AT WDAZ-TV, Andrew Haffner reports that autism parents in North Dakota are doubting insurance company promises to cover ABA.
Lawmakers rejected House Bill 1434 after debating the necessity of using legislation to compel insurers to provide coverage for applied behavioral analysis, or ABA, a specific behavioral treatment for autism disorders not currently included in most insurance plans offered in the state.
Central to some of the argument against the bill was the testimony of Blue Cross Blue Shield North Dakota, the largest-single medical insurance provider in the state, that it would provide coverage for ABA without a mandate beginning Jan. 1, 2018.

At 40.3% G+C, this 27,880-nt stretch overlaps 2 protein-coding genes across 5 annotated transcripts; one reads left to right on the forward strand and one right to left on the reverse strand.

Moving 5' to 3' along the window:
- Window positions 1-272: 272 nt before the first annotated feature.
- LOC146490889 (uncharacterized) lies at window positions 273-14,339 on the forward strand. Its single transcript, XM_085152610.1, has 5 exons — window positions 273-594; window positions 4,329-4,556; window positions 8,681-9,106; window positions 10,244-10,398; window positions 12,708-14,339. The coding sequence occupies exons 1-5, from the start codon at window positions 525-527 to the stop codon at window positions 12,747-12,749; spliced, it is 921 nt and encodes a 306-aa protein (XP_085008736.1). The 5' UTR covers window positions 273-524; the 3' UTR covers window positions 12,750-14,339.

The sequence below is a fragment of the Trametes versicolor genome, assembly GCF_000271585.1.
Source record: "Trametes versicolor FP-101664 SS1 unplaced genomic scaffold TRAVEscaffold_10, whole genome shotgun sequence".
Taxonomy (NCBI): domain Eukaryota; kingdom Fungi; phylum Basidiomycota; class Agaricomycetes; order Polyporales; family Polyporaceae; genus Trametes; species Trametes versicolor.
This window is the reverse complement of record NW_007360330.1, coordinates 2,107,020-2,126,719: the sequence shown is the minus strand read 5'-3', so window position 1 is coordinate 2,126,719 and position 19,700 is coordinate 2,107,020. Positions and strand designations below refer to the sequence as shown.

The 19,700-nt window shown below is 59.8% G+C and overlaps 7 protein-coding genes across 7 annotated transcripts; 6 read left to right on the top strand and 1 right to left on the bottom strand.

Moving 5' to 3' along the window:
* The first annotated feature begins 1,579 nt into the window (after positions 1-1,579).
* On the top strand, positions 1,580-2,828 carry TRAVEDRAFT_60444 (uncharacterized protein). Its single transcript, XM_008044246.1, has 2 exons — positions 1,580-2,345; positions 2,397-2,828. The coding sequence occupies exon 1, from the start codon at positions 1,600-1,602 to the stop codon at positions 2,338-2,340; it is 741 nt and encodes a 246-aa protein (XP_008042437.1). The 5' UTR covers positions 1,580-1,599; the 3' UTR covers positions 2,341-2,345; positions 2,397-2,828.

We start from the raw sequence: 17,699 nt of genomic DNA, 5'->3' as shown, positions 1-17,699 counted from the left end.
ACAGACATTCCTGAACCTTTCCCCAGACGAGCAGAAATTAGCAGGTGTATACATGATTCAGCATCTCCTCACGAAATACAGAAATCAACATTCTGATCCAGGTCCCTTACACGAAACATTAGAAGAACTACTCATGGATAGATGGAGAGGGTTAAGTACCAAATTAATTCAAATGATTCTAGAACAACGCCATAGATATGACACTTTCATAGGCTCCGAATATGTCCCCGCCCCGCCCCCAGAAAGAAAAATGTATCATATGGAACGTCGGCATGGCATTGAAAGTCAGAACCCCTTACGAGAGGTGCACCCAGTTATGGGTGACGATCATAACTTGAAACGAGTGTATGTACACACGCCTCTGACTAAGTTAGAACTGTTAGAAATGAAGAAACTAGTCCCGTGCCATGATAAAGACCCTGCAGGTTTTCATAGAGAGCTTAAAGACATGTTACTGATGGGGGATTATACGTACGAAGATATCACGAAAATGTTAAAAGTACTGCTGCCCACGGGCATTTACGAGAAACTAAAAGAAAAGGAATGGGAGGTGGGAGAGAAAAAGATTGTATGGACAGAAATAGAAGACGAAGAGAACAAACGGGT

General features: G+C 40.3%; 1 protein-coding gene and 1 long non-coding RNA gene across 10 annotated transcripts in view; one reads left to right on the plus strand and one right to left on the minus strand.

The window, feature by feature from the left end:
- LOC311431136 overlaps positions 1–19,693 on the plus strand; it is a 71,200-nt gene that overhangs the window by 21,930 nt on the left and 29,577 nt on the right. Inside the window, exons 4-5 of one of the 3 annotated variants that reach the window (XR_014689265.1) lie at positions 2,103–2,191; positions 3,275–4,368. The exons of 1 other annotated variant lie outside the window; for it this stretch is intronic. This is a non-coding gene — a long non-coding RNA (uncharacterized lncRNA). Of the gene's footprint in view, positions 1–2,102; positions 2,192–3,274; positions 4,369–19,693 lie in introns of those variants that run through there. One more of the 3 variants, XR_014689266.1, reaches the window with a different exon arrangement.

Though a litany of other treatments are available through the state's insurers, many parents and autism advocacy groups stand by ABA as a critical treatment and now, as the dust clears, some are still not confident the therapy will be provided without a mandate from the state.
"Legislators are relying on the hope that BCBS will start covering these treatments for children with autism, and it's not a promise that we wanted to rely on," Janice Kern, a mother of an autistic son and a leader of the North Dakota organization Talk About Curing Autism, or TACA. "We are worried that, without a mandate, children will continue to wait and not be able to access treatment."